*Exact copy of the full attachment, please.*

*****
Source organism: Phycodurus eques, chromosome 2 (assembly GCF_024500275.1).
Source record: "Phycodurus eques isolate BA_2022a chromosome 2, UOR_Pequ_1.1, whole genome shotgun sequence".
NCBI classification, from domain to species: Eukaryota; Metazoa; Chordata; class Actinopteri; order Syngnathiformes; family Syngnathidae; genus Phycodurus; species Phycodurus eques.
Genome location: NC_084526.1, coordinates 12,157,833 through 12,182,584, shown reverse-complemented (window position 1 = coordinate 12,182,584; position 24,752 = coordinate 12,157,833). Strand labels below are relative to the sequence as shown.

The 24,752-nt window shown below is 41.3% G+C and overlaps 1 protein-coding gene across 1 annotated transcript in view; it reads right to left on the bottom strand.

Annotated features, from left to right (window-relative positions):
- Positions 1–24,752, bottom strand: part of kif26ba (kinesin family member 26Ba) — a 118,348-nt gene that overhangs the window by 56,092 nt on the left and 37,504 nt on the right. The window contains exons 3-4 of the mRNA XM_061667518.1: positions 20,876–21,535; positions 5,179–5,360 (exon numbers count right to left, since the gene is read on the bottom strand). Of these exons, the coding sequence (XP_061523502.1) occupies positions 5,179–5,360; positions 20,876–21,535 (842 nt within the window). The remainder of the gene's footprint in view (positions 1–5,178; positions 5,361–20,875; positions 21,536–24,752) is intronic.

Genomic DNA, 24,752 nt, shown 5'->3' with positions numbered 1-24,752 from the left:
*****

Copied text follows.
Source organism: Phycodurus eques, chromosome 2 (assembly GCF_024500275.1).
Source record: "Phycodurus eques isolate BA_2022a chromosome 2, UOR_Pequ_1.1, whole genome shotgun sequence".
NCBI classification, from domain to species: Eukaryota; Metazoa; Chordata; class Actinopteri; order Syngnathiformes; family Syngnathidae; genus Phycodurus; species Phycodurus eques.
Genome location: NC_084526.1, coordinates 12,157,833 through 12,182,584, shown reverse-complemented (window position 1 = coordinate 12,182,584; position 24,752 = coordinate 12,157,833). Strand labels below are relative to the sequence as shown.

The 24,752-nt window shown below is 41.3% G+C and overlaps 1 protein-coding gene across 1 annotated transcript in view; it reads right to left on the bottom strand.

Annotated features, from left to right (window-relative positions):
- Positions 1–24,752, bottom strand: part of kif26ba (kinesin family member 26Ba) — a 118,348-nt gene that overhangs the window by 56,092 nt on the left and 37,504 nt on the right. The window contains exons 3-4 of the mRNA XM_061667518.1: positions 20,876–21,535; positions 5,179–5,360 (exon numbers count right to left, since the gene is read on the bottom strand). Of these exons, the coding sequence (XP_061523502.1) occupies positions 5,179–5,360; positions 20,876–21,535 (842 nt within the window). The remainder of the gene's footprint in view (positions 1–5,178; positions 5,361–20,875; positions 21,536–24,752) is intronic.

Genomic DNA, 24,752 nt, shown 5'->3' with positions numbered 1-24,752 from the left: